Pierce said looking back at the deals that fell through, the frustration for Tower comes from several directions. There were the near-misses, like the medical device company that got approval at every level of the firm except the final level — the one that mattered. There were companies that selected other sites for their manufacturing and research firms.

Then there was the economy. When the recession hit in 2008, venture capital was harder to build, the number of companies looking to start up or expand dwindled. And when companies started to venture forth, they were looking for deals.

Envirolastech, the plastics recycling and manufacturing firm that settled in St. Charles, was a good example.

“We’d have loved to have Envirolastech,” said Pine Island Mayor Rod Steele, “but the deal got down to land. Tower wouldn’t let them have it for a buck.”

Pierce said that deal fell through on the city’s side of the equation as well. “They had a pretty significant ask, and Pine Island just wasn’t able to do it,” he said. “I don’t recall there was an actual pitch made to us.”

Steele said there have been several projects that have gotten down to the price per square foot of land before the deals fell apart. “In the grand scheme of things, Tower may be holding the line on pricing because that sets the precedent,” he said.

And there was the lull in interest when the interchange was under construction. “If you take a snapshot in time, all of those things are true,” Pierce said, looking at issues such as the economy and other barriers that have stood in the way of deals getting done. “People didn’t want to open while the interchange was under construction, then when it was open they’d moved on.”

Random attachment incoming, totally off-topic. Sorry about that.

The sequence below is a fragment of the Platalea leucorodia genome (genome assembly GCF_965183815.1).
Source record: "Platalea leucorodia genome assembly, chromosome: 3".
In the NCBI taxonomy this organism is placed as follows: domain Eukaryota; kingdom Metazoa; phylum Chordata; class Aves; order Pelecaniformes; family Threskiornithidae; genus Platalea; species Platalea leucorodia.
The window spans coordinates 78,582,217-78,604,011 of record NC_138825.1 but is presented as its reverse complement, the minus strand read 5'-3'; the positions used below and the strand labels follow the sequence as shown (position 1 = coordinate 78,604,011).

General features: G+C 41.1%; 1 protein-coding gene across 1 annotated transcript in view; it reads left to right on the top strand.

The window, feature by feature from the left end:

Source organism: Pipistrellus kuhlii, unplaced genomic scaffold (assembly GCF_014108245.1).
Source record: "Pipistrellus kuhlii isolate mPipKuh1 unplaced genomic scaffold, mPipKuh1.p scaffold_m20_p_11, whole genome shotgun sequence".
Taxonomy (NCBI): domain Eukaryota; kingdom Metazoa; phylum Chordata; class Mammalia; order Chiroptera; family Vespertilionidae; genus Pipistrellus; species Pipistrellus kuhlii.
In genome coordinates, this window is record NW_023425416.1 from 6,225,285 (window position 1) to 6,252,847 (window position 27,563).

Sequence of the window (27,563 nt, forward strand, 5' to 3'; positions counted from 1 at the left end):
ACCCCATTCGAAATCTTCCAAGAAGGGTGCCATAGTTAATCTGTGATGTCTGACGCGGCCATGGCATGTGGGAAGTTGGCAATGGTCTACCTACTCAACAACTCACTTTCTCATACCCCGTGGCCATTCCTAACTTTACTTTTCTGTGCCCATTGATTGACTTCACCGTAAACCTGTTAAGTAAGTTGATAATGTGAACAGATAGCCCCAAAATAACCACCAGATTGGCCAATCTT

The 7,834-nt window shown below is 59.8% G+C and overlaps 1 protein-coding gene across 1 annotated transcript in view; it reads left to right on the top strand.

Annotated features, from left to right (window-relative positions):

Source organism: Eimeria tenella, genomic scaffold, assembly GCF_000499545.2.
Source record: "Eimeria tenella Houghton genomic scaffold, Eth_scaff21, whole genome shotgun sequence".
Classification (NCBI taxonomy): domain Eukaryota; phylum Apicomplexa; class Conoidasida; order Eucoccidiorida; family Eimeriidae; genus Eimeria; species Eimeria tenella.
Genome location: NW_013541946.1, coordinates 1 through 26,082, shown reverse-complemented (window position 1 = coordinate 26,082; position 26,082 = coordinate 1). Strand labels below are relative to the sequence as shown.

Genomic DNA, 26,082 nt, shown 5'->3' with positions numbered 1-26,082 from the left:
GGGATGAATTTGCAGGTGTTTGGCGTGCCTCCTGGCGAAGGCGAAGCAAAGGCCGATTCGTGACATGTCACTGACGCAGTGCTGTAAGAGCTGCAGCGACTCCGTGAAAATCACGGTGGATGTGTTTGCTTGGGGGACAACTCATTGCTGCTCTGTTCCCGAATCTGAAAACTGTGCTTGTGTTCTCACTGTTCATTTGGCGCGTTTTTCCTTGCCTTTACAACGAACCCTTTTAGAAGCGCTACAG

Fresh Start

That history — a development that has sat idle for a decade or more — is part of the reason behind Tower’s rebranding of Elk Run.

“I’d be open to other options,” Pierce said, straying from the bioscience dream for the development.

Pierce said he sees deals such as Vyriad buying a piece of the former IBM campus and buildings for $9 million as encouraging rather than a missed opportunity.

First, it shows there are deals to be made, and the Rochester area is on people’s radar. And not everyone will be willing to move into a refurbished building to meet their needs.

“Refurbishing at IBM only works for certain projects,” he said. Besides, all those Vyriad workers will need someplace to live. And right now, Tower has turned its focus to the west side of Highway 52 and its residential development. “If they create more jobs, that’ll help our residential business.”

Second, it shows those cheap land deals are going away.

Unlike city-owned business parks — St. Charles’ Chattanooga Business Park or the business parks in Stewartville or Zumbrota — Elk Run, or Tower Pine Island, is owned by Tower, a private company looking to make a profit on its land investment.

When Envirolastech moved to St. Charles, the land cost the company a dollar.

“We are competing with communities that are willing to throw money at the deal,” Pierce said. “We’ve thrown money at deals that didn’t happen.”

In the end, Pierce said Tower is still working to find the right buyers to make its development at Elk Run a success for Southeast Minnesota and Pine Island.

“We’re continuing to market it, and we’re wide open to different uses,” he said.